There’s nothing quite like a new leather item. Leather fresh from the maker is often stiff and sort of unyielding. It’s easy to turn any-tough hide buttery soft using a few simple distressing techniques. By rubbing the new leather with a specialty leather conditioner, reintroducing vital moisture, or getting hands-on with it, you can achieve that well-worn look and feel. These techniques require a fraction of the time it would take to break it in naturally.
Use a Leather conditioner
The oils in the conditioner will lubricate the leather, filling the pours and allowing it to flex and bend more ease.
DIY homemade oil treatments/conditioners can compromise the durability of the material or leave behind a greasy mess.
Complete leather maintenance or conditioning kits are also available. Typically they will include;
- Mink oil
- Leather milk
Which will extend the look and life of your leather items. Always work on. the smooth side of the leather, apply a little of the oil/conditioner, working it over the entire surface, les is more in this case. Do not oversaturate the leather.
Your aim is to end up with a single thin layer over the leather’s surface, working in broad strokes or circles to ensure even coverage.
How often should you apply oil or conditioner?
This depends on your climate, if in a very dry hot climate you may need to apply the conditioner every few weeks, her in New Brunswick, I recommend every couple of months on average, feel the leather if it feels hard and dry apply conditioner/oils.
We have all heard the old tales about leather boots, you buy a new pair of boots, take them to the water hose and soak them, the wear them until they are dry.
Does that work…. well yes, will your boots be soft after no. Using water will soften the leather, but it removes the oils left in the leather so when they dry the leather is often stiffer than before.
I recommend using a spray bottle on the item you want to soften, spray the water onto the item until it starts to bead, wipe off the excess water and let sit a couple of minutes to soak in. The leather will soften and become pliable and shapeable.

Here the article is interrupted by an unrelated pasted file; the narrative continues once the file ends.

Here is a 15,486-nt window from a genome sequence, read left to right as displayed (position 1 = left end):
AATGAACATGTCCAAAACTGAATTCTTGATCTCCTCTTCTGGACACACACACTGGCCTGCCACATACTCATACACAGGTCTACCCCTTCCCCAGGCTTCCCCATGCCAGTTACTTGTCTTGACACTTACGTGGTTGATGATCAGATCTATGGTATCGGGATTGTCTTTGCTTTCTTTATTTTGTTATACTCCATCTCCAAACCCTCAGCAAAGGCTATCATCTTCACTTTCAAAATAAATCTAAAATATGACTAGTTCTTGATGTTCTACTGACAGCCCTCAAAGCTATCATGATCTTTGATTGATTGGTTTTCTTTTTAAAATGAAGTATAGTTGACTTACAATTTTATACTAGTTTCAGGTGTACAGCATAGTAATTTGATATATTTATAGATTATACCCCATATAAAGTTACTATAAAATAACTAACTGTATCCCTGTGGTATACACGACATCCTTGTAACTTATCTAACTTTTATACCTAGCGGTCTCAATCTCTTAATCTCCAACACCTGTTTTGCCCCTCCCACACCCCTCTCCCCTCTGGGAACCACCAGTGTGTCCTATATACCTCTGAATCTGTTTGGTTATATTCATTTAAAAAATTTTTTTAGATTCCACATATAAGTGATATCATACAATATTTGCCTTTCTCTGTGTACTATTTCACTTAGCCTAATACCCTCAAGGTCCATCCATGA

I use this method on our bush hats, they are ofter a snug fit when you recieve them, a quick spray of water on them and the leather will stretch and can be shaped to your liking, wear it until it dries, and reapply conditioning oils as noted above.
Remember heat will dry out and damage your leather, but alternatively, you can use it to soften or relax the leather.
Use a clothes dryer on medium heat, add some tennis balls and send your item for a tumble… 10-15 minutes should be more than enough, the gentle heat. and the beating from the balls will mimic years of wearing your leather.
Again reapply leather conditioner after removing from the dryer.
For me the best way to soften is to break it in with my hands, bending-folding but not creasing, twist, curl it, move the leather around, it will give in and become soft and have the feel you want.
When applying the oil or conditioners to your leather , let is sit and buff with a terry cloth towel, get some friction built up, your leather will shine and soften… this is a safe and easy way to break in your leather.
Use the above methods at your own risk, the use of oils will darken the leather over time.